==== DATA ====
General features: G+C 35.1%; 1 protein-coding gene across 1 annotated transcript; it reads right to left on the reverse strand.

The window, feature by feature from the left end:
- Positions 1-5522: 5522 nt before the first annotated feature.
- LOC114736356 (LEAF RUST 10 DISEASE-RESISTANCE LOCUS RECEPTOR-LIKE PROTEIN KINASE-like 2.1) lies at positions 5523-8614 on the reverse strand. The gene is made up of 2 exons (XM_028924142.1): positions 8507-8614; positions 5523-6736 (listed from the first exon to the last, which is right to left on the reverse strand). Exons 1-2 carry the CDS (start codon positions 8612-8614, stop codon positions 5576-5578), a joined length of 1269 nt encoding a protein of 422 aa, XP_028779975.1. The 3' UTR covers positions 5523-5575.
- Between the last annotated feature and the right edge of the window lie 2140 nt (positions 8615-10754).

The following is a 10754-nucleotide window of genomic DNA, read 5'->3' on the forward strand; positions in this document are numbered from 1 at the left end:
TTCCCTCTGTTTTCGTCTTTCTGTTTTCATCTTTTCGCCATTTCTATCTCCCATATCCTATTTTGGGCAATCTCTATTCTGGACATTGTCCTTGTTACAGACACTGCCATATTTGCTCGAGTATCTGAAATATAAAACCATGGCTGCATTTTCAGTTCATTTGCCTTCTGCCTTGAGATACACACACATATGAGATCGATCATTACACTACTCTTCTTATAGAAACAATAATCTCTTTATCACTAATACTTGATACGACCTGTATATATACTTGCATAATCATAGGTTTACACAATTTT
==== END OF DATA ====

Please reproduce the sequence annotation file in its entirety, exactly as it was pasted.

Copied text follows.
General features: G+C 35.1%; 1 protein-coding gene across 1 annotated transcript; it reads right to left on the reverse strand.

The window, feature by feature from the left end:
- Positions 1-5522: 5522 nt before the first annotated feature.
- LOC114736356 (LEAF RUST 10 DISEASE-RESISTANCE LOCUS RECEPTOR-LIKE PROTEIN KINASE-like 2.1) lies at positions 5523-8614 on the reverse strand. The gene is made up of 2 exons (XM_028924142.1): positions 8507-8614; positions 5523-6736 (listed from the first exon to the last, which is right to left on the reverse strand). Exons 1-2 carry the CDS (start codon positions 8612-8614, stop codon positions 5576-5578), a joined length of 1269 nt encoding a protein of 422 aa, XP_028779975.1. The 3' UTR covers positions 5523-5575.
- Between the last annotated feature and the right edge of the window lie 2140 nt (positions 8615-10754).

The following is a 10754-nucleotide window of genomic DNA, read 5'->3' on the forward strand; positions in this document are numbered from 1 at the left end:
TTCCCTCTGTTTTCGTCTTTCTGTTTTCATCTTTTCGCCATTTCTATCTCCCATATCCTATTTTGGGCAATCTCTATTCTGGACATTGTCCTTGTTACAGACACTGCCATATTTGCTCGAGTATCTGAAATATAAAACCATGGCTGCATTTTCAGTTCATTTGCCTTCTGCCTTGAGATACACACACATATGAGATCGATCATTACACTACTCTTCTTATAGAAACAATAATCTCTTTATCACTAATACTTGATACGACCTGTATATATACTTGCATAATCATAGGTTTACACAATTTT